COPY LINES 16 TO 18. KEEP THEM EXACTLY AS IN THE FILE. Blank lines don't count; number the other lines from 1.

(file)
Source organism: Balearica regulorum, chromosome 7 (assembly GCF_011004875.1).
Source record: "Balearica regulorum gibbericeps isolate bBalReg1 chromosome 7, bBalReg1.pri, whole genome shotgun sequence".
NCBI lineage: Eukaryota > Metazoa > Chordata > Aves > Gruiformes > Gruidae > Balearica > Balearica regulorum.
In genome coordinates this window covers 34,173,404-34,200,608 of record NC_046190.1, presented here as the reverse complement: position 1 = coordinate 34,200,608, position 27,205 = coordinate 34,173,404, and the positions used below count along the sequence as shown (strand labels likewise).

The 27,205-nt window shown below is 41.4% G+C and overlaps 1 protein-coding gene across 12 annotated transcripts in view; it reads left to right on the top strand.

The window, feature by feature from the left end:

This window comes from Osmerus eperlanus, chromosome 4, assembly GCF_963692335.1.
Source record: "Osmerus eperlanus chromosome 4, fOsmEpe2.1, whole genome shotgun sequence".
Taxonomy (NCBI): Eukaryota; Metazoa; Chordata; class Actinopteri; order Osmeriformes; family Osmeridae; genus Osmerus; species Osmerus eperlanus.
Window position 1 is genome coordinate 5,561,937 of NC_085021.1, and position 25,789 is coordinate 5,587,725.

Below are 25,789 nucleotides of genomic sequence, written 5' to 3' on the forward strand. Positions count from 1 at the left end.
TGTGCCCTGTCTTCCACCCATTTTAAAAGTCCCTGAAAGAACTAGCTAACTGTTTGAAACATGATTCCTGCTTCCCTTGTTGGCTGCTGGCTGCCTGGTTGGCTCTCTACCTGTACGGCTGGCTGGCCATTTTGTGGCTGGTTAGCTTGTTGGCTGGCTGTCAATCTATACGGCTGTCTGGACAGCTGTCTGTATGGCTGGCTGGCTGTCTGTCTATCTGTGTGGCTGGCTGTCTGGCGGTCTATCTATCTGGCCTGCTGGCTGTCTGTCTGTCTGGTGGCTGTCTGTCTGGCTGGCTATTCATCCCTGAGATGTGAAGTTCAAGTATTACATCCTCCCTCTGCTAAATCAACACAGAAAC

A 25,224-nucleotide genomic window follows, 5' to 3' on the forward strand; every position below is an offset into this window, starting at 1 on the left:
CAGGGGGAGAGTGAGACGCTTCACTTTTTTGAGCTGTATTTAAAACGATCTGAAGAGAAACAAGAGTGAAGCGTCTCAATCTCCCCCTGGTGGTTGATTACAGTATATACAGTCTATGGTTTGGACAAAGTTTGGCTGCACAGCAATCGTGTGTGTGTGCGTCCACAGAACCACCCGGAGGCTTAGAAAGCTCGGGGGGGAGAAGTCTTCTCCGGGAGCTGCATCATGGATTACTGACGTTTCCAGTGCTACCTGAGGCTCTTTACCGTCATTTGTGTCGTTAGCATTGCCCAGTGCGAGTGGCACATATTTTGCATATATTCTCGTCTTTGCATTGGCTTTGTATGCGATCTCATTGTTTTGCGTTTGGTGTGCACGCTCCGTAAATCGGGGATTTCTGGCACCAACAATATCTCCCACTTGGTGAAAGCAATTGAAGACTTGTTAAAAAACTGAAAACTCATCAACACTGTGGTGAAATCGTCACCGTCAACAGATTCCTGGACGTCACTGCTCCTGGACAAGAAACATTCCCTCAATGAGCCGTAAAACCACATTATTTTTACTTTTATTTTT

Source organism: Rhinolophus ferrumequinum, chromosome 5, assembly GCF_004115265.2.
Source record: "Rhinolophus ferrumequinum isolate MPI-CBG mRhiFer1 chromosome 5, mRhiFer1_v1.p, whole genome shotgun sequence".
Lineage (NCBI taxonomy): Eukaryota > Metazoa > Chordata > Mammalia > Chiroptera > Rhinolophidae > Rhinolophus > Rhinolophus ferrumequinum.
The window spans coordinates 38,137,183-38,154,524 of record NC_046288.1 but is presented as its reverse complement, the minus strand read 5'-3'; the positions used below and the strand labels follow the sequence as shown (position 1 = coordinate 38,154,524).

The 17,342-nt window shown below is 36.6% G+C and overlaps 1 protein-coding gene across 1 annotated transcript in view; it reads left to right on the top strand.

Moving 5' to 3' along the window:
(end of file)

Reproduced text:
Source record: "Rhinolophus ferrumequinum isolate MPI-CBG mRhiFer1 chromosome 5, mRhiFer1_v1.p, whole genome shotgun sequence".
Lineage (NCBI taxonomy): Eukaryota > Metazoa > Chordata > Mammalia > Chiroptera > Rhinolophidae > Rhinolophus > Rhinolophus ferrumequinum.
The window spans coordinates 38,137,183-38,154,524 of record NC_046288.1 but is presented as its reverse complement, the minus strand read 5'-3'; the positions used below and the strand labels follow the sequence as shown (position 1 = coordinate 38,154,524).